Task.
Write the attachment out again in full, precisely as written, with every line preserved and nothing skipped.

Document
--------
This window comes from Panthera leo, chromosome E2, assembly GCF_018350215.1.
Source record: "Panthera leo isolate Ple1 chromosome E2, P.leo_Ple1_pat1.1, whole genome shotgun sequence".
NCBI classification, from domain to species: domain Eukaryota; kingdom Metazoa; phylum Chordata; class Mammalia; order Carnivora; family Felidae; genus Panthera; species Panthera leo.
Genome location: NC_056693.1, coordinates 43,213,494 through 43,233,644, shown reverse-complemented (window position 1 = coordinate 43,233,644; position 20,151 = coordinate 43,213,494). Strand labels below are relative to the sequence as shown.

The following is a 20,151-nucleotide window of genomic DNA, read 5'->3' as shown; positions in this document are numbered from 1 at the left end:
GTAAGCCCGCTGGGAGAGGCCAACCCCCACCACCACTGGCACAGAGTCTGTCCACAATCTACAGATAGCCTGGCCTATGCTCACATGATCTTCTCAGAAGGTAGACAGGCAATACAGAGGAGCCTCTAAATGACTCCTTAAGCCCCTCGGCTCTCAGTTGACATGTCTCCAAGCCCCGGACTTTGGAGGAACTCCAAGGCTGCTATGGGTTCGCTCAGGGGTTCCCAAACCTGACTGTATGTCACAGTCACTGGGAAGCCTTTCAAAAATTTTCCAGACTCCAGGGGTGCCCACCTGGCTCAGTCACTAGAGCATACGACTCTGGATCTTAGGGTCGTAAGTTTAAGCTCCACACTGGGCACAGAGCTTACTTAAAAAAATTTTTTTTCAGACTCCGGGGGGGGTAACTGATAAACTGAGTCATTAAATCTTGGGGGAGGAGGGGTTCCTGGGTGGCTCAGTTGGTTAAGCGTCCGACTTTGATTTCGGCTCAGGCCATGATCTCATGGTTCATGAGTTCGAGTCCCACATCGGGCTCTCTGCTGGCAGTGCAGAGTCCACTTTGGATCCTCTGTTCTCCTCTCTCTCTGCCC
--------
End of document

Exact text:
This window comes from Panthera leo, chromosome E2, assembly GCF_018350215.1.
Source record: "Panthera leo isolate Ple1 chromosome E2, P.leo_Ple1_pat1.1, whole genome shotgun sequence".
NCBI classification, from domain to species: domain Eukaryota; kingdom Metazoa; phylum Chordata; class Mammalia; order Carnivora; family Felidae; genus Panthera; species Panthera leo.
Genome location: NC_056693.1, coordinates 43,213,494 through 43,233,644, shown reverse-complemented (window position 1 = coordinate 43,233,644; position 20,151 = coordinate 43,213,494). Strand labels below are relative to the sequence as shown.

The following is a 20,151-nucleotide window of genomic DNA, read 5'->3' as shown; positions in this document are numbered from 1 at the left end:
GTAAGCCCGCTGGGAGAGGCCAACCCCCACCACCACTGGCACAGAGTCTGTCCACAATCTACAGATAGCCTGGCCTATGCTCACATGATCTTCTCAGAAGGTAGACAGGCAATACAGAGGAGCCTCTAAATGACTCCTTAAGCCCCTCGGCTCTCAGTTGACATGTCTCCAAGCCCCGGACTTTGGAGGAACTCCAAGGCTGCTATGGGTTCGCTCAGGGGTTCCCAAACCTGACTGTATGTCACAGTCACTGGGAAGCCTTTCAAAAATTTTCCAGACTCCAGGGGTGCCCACCTGGCTCAGTCACTAGAGCATACGACTCTGGATCTTAGGGTCGTAAGTTTAAGCTCCACACTGGGCACAGAGCTTACTTAAAAAAATTTTTTTTCAGACTCCGGGGGGGGTAACTGATAAACTGAGTCATTAAATCTTGGGGGAGGAGGGGTTCCTGGGTGGCTCAGTTGGTTAAGCGTCCGACTTTGATTTCGGCTCAGGCCATGATCTCATGGTTCATGAGTTCGAGTCCCACATCGGGCTCTCTGCTGGCAGTGCAGAGTCCACTTTGGATCCTCTGTTCTCCTCTCTCTCTGCCC